Fear City: New York's Fiscal Crisis and the Rise of Austerity Politics (Hardcover)
PULITZER PRIZE FINALIST
An epic, riveting history of New York City on the edge of disaster—and an anatomy of the austerity politics that continue to shape the world today
When the news broke in 1975 that New York City was on the brink of fiscal collapse, few believed it was possible. How could the country’s largest metropolis fail? How could the capital of the financial world go bankrupt? Yet the city was indeed billions of dollars in the red, with no way to pay back its debts. Bankers and politicians alike seized upon the situation as evidence that social liberalism, which New York famously exemplified, was unworkable. The city had to slash services, freeze wages, and fire thousands of workers, they insisted, or financial apocalypse would ensue.
In this vivid account, historian Kim Phillips-Fein tells the remarkable story of the crisis that engulfed the city. With unions and ordinary citizens refusing to accept retrenchment, the budget crunch became a struggle over the soul of New York, pitting fundamentally opposing visions of the city against each other. Drawing on never-before-used archival sources and interviews with key players in the crisis, Fear City shows how the brush with bankruptcy permanently transformed New York—and reshaped ideas about government across America.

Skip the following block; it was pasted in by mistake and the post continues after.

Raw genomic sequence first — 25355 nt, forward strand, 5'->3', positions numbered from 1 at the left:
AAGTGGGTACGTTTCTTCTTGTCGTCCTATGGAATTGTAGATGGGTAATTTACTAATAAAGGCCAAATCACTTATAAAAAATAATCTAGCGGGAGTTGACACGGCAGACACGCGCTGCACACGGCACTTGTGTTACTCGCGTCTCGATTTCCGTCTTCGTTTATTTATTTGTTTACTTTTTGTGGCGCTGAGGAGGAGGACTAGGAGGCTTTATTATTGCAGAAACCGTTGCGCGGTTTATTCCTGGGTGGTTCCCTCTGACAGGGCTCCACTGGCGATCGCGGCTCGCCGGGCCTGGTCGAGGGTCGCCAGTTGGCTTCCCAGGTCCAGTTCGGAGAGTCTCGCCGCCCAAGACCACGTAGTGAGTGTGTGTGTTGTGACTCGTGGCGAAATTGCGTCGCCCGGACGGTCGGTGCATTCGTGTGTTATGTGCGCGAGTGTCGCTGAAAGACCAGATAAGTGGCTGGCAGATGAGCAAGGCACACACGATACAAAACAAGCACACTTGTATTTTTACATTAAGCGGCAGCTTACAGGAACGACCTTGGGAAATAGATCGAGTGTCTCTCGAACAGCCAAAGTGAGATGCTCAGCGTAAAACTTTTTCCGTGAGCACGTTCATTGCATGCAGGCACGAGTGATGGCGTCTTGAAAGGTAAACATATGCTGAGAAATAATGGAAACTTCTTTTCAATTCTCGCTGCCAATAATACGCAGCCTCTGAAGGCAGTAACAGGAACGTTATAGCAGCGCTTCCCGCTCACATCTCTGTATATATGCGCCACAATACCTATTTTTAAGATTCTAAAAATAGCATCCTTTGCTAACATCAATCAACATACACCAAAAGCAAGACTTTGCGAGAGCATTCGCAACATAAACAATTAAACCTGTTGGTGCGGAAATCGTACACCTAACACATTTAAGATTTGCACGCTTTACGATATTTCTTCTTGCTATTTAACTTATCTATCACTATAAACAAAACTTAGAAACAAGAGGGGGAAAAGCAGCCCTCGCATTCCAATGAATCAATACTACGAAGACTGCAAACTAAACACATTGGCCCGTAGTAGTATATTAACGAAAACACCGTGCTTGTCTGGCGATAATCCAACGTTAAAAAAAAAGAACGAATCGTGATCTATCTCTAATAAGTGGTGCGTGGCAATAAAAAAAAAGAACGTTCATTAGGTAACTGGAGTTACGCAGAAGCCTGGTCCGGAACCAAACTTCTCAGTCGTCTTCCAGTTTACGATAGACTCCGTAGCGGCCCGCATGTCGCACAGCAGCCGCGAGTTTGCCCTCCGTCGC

At once a sweeping history of some of the most tumultuous times in New York's past, a gripping narrative of last-minute machinations and backroom deals, and an origin story of the politics of austerity, Fear City is essential reading for anyone seeking to understand the resurgent fiscal conservatism of today.
“A powerful and involving work of narrative history… You come away from Fear City with a clear sense of what was lost as New York left behind one set of priorities and embraced another.… This is a book that deserves an audience beyond New York City history buffs, and all the more so because of its relevance to our political moment. The young Donald Trump makes a brief cameo appearance as an icon of the new New York, a real estate mogul who leveraged his father’s connections and the city’s desperation into massive tax breaks, starving the city of badly needed revenues for education and other basic municipal functions as he developed properties for the rich.
—Jonathan Mahler, The New York Times Book Review
“Fear City is the best account of the New York City fiscal crisis of the 1970s and, more than that, an indispensable contribution to understanding the rise of austerity economics and the long decline of the public sector. This is a history with huge implications for the remaking of American politics and economics in our time.”
—Thomas J. Sugrue, author of Origins of the Urban Crisis
“The remaking of New York City under cover of crisis was a prelude to what would become a global economic tidal wave. In zeroing in on this little-understood chapter of urban history, Fear City helps sheds much-needed light on a range of contemporary crises, from the starvation of public services amidst enormous private wealth to the rise of Donald Trump. Kim Phillips-Fein is a historian of the first order.”
—Naomi Klein, author of The Shock Doctrine and This Changes Everything